AI might be revolutionary, but the masses won't move any time soon
ChatGPT is going to take over the world and make you redundant within a year…
That's the fear many of you are battling with, isn't it?
Imagine a world where you just speak into your mic, and ChatGPT just gets it and builds a perfect model in minutes. It builds a model that's better than the one you would have built, it's as automated and user-friendly as it can possibly be, and it all just works.
As a modelling geek, I actually think this is pretty exciting! If you tell me I can have a robot do all the painfully repetitive build work for me then, honestly, just take my money now. I get to use my brain to work more on the project's scope and model spec, to manage and build relationships, and to invest more time in refining the key insights and outputs that I'll share with my stakeholders.
That's an argument that my business partner, Myles Arnott, wrote about recently here. It's not the main point I want to make in this blog though.
I'd like to argue that the majority of us Excel users are pretty safe for the foreseeable future, no matter how game-changing AI turns out to be
Even if ChatGPT or other AI tools offer revolutionary modelling solutions within a couple of years, I'd argue the majority of us are still safe for now (with a caveat or two). Here's why.
At Full Stack, without a doubt, the most impactful learning module we teach is Power Query. We've seen individuals and teams of finance professionals transform their working lives using Power Query. They've cut tasks that take multiple days to complete down to a few clicks of the Refresh button in Excel.
The crazy thing is that Power Query has been around for more than a decade! It's relatively easy to learn, and if you don't want to write a single line of code (like me) then you can still leverage Power Query to do some incredibly powerful ETL work. It's been there, waiting for finance professionals to pick it up and take advantage of for years. And yet, the majority of Excel users who would benefit the most just haven't made that leap.
My impression of the c750 million Excel users out there is that the vast majority are still struggling with the first few fundamental steps of best practice modelling and core functional skills. We still see thousands of modellers learning how to use SUMIFS, how to clearly and consistently structure their modelling logic, how to manage date logic, and how to use features like modelling flags properly.
In my opinion, even if the top 1% of modellers are doing crazy, groundbreaking work with AI, the masses will be many steps behind for years to come. That's not a criticism of the masses (far from it - I love helping the average Excel user take those first few training steps into what I'd call Intermediate skills territory). It's just my assessment of how these things tend to play out when the latest innovation hits the market.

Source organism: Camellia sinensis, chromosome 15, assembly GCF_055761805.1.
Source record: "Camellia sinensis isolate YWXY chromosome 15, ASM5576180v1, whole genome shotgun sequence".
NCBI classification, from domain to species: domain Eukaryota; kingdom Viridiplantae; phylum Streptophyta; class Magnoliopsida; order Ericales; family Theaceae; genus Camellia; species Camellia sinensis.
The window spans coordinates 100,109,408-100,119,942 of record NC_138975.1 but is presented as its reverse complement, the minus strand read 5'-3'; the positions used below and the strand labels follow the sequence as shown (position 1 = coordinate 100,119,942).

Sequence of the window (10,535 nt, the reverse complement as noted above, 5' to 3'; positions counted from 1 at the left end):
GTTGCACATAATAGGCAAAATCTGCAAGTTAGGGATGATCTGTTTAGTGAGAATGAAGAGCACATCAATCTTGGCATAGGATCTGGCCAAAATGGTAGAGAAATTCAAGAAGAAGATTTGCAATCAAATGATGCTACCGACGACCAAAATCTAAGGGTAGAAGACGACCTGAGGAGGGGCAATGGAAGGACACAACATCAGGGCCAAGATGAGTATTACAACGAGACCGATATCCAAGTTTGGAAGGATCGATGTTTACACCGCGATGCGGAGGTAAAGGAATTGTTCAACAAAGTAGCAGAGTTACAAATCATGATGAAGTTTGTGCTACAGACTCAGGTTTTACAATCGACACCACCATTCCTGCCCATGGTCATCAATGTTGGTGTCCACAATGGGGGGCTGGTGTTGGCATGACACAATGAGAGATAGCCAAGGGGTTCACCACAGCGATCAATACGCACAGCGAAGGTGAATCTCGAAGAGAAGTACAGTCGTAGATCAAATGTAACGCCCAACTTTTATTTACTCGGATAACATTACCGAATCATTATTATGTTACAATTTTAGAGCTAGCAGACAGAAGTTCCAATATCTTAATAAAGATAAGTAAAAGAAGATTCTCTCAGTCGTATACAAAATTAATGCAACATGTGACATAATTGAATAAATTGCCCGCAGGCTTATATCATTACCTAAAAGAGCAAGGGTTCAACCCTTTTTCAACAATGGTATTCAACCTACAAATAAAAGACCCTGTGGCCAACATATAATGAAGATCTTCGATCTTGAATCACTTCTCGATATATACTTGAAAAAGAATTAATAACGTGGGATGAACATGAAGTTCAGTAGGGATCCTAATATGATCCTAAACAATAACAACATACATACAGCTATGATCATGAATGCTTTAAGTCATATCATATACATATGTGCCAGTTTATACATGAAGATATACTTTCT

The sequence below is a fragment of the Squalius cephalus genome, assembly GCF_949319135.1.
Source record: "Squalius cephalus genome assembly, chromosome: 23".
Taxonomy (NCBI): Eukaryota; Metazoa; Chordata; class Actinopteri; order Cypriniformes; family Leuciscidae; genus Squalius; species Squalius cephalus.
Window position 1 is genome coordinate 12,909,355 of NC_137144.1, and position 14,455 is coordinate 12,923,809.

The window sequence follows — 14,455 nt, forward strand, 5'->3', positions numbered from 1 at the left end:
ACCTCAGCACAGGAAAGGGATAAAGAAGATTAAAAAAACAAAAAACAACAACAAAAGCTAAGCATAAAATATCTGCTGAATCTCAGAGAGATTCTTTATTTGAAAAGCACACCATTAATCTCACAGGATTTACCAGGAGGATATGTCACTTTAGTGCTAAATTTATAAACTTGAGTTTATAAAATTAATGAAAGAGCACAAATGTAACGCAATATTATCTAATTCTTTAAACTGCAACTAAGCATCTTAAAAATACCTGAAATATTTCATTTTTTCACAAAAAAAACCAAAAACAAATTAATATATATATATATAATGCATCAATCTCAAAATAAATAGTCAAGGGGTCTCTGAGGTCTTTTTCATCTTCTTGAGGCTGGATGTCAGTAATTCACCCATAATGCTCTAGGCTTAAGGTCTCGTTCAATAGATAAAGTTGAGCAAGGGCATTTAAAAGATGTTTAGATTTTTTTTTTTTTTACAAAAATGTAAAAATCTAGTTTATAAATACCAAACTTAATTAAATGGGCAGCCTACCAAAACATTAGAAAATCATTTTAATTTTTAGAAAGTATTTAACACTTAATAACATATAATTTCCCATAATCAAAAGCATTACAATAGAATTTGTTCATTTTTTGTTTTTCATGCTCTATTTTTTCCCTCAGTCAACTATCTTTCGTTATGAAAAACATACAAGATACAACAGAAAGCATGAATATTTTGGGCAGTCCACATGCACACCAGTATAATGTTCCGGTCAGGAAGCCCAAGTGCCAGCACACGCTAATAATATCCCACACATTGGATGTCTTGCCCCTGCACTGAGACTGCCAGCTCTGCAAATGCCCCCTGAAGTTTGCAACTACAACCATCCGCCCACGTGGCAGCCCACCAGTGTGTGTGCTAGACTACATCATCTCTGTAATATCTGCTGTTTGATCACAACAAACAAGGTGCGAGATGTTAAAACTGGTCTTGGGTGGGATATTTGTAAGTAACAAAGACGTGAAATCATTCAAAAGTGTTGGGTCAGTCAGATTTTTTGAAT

Don't get too comfortable though. If your only notable skill is building good spreadsheets, then AI - and modelling tech in general - is definitely going to start eating away at your perceived value. You must be good at all of the other skills Myles mentions in his blog in the link above.
Why should anyone learn the fundamentals if AI can do all the work for us?
You could make the argument that inexperienced modellers don't need to know the basics of manual model development now that AI can do the heavy lifting. I actually think, if you're in your teens or early 20s and you're just starting out, there's a pretty strong case for this. You could, arguably, choose to become an expert in AI instead of becoming proficient in financial modelling.
My pushback against that argument is that, in almost any industry you can think of, it never hurts to understand the fundamentals; to know how all the underlying pieces fit together, and how you would build or operate a model (or whatever it is you work with) without the aid of advanced robots.
It would be like assuming today that there's no need to learn how to drive a car, because Teslas can do the driving for you. I'd still prefer to know that I, or the person at the wheel of the Tesla I'm sat in, knows what to do if there is a need for manual intervention. In addition, the reality is that most of us on the roads today aren't taking a mid-afternoon nap in a Tesla while it drives us from A to B.
When you learn how to drive a car, you learn all the basic techniques first: How to start on a hill, how to reverse park, how to do a 3-point turn. You also have to go through your driving theory assessment - learning the fundamental principles that could save your life before you're let loose on the road.
Do you understand exactly how a car works? Probably not. Do you need to? No (but it wouldn't hurt).
I love the idea of a future where we all jump in a Tesla, tell it where to take us, and we just sit back and let the car do all the hard work. But it's still enormously valuable to understand the fundamentals, at least until we're a few steps closer to that reality.
So should should you invest your time learning more about AI?
Definitely! I'm not trying to put you off signing up for the latest ChatGPT course. If you're interested in these new developments and you want to advance your skills and knowledge in this area, you should do so.
For the majority of Excel users who are probably still struggling with the basics, I'm just saying: don't panic. Your job is safe for now. Learn the fundamentals, and then learn the cutting-edge stuff.
And if you drive a Tesla and you're already just telling your car where to drive you… I bet my hill starts are better than yours 😉